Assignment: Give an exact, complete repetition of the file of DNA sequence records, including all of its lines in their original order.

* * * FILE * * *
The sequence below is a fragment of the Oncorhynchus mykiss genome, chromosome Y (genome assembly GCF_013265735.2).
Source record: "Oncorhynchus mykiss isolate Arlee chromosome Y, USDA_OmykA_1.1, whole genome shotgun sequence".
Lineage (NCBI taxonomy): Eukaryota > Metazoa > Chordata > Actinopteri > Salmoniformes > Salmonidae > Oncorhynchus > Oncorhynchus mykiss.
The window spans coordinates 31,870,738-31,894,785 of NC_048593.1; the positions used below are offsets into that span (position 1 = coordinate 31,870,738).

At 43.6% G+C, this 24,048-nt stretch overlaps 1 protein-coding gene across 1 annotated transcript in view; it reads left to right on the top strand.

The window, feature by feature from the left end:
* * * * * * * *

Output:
The sequence below is a fragment of the Oncorhynchus mykiss genome, chromosome Y (genome assembly GCF_013265735.2).
Source record: "Oncorhynchus mykiss isolate Arlee chromosome Y, USDA_OmykA_1.1, whole genome shotgun sequence".
Lineage (NCBI taxonomy): Eukaryota > Metazoa > Chordata > Actinopteri > Salmoniformes > Salmonidae > Oncorhynchus > Oncorhynchus mykiss.
The window spans coordinates 31,870,738-31,894,785 of NC_048593.1; the positions used below are offsets into that span (position 1 = coordinate 31,870,738).

At 43.6% G+C, this 24,048-nt stretch overlaps 1 protein-coding gene across 1 annotated transcript in view; it reads left to right on the top strand.

The window, feature by feature from the left end: